The future of GM crops in Europe
The future of GM crops in Europe
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GM crops have, for many years, been a source of controversy in the EU. After a 6 year effective moratorium on new approvals, a revised regulatory system finally began to function in 2004. However, since then, the only crops approved have been soy and maize varieties for import. Now, after a 12 year gap, and 13 years after the original dossier was submitted, a further crop has at last been approved for European cultivation. This is the Amflora potato variety, developed by BASF and to be grown purely for industrial processing.
Conventional potatoes, like nearly all crops, contain starch granules made up of two glucose polymers: amylopectin, a highly branched molecule, and amylose, which is linear. It is the amylose component which is responsible for the common behaviour of, for example, cornflour and wheat flour; including the setting of sauces on cooling and the staling of bread. This behaviour, known as retrogradation, is due to alignment of the linear amylose chains and is undesirable in many industrial applications such as paper coating.
Certain starches, such as so-called 'waxy' maize, contain little or no amylose, but others must be chemically modified to be useful in these specialised applications. The availability of Amflora potatoes means that such specialised starch will now be grown in Europe, providing economic benefits for local industry and farmers.
This approval is a significant breakthrough, coming as it does after so many years of stalemate in the EU. Since the lifting of the moratorium, a significant number of dossiers have been submitted, but all have been for import only. Even in these cases, the entrenched opposition from member states such as Austria, Greece and Italy meant that, despite consistent positive assessments by scientists working on behalf of the European Food Safety Authority (EFSA), there has never been a qualified majority of votes for approval by the Council.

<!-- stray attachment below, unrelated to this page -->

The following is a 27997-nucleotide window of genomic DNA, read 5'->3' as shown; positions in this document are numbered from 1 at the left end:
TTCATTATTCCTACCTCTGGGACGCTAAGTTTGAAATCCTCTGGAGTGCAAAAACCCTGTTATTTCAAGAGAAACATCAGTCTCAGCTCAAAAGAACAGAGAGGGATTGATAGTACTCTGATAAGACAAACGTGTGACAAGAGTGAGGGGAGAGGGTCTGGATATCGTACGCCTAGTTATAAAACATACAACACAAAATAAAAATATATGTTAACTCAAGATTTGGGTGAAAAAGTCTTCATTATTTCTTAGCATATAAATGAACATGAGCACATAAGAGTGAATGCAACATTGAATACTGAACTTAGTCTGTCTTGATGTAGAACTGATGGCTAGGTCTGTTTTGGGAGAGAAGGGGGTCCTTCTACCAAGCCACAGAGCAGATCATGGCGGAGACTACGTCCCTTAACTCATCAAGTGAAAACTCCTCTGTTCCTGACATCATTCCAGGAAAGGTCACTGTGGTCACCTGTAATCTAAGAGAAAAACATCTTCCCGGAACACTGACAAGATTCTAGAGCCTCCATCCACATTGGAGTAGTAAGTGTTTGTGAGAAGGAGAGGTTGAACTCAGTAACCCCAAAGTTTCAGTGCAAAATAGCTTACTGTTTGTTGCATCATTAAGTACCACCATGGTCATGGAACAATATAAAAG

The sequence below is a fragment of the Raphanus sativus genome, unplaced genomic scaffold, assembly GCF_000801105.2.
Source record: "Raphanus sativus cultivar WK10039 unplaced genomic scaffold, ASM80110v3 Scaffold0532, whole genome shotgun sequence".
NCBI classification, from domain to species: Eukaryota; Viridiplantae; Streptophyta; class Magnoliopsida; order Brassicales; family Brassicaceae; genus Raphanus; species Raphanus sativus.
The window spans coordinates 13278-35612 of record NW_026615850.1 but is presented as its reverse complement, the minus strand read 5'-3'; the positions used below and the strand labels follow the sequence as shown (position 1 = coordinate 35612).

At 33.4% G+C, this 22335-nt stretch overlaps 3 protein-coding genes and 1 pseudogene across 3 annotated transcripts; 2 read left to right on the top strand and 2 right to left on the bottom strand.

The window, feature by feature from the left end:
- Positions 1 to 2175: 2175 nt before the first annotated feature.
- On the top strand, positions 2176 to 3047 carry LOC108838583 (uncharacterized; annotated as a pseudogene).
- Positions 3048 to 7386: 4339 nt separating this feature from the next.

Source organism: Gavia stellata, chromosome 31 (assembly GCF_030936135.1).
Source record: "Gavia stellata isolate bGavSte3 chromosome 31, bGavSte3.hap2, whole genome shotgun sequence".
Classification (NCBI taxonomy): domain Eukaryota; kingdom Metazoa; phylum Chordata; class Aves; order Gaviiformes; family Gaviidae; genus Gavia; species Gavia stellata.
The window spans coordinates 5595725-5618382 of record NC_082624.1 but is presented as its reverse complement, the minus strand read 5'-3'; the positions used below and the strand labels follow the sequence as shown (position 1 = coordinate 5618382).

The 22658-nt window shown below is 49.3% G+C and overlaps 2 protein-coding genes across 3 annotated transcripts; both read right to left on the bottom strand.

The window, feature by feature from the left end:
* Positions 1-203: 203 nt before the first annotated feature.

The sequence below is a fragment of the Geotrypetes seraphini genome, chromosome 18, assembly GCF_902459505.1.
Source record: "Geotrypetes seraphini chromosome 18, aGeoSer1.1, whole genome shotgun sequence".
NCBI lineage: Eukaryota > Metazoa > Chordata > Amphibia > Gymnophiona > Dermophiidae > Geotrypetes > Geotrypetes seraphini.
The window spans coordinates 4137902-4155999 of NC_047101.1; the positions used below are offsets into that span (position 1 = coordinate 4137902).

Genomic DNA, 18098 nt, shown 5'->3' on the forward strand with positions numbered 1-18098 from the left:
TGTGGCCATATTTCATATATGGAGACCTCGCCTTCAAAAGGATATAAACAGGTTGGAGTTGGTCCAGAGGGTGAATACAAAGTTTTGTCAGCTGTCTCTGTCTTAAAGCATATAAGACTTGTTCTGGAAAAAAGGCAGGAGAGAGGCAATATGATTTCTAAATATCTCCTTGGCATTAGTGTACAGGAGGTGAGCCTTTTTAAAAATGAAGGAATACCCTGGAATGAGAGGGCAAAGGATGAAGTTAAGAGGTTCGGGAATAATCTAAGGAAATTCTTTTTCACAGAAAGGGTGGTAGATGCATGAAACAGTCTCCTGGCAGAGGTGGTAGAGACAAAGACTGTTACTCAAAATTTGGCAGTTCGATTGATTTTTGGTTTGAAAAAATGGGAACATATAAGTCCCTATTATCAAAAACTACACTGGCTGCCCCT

In such cases, the system allows for the final decision to be made by the Commission which, until Amflora came along, had always taken the rational approach and approved the applications in line with EFSA recommendation. Not so, however, for this landmark application for a new crop actually to be planted in European soil. The then Environment Commissioner, Stavros Dimas, had an opportunity to take the expected positive decision following an inconclusive vote by the Agriculture Ministers in 2007. He failed to do so, and the dossier was sent back to EFSA for further consideration, specifically regarding the presence of an antibiotic resistance marker gene.
This gene codes for resistance to the antibiotic kanamycin, which is used relatively infrequently in human medicine. Although there is a hypothetical risk of resistance being transmitted to disease-causing bacteria via micro-organisms in the gut, it is recognised that there is a vastly greater problem of resistance caused simply by the overuse of antibiotics and the failure of patients to complete courses of treatment. EFSA has come to the conclusion several times that the presence of the maker gene should not be a barrier to approval.
However, it has taken the formation of a new Commission for a science-based decision to be made. According to John Dalli, the new health commissioner, 'any delay in taking a decision now would have simply been unjustified', and the formal decision was made on 2nd March. This follows a commitment by Commission president Barroso to a more science-based approach to the issue, which included his decision to transfer responsibility for approval from DG Environment to Health. DG Environment has long opposed the spread of crop biotechnology in Europe, and a change of commissioner would in itself have been unlikely to alter that, given the strong influence of the environmental lobby throughout the DG.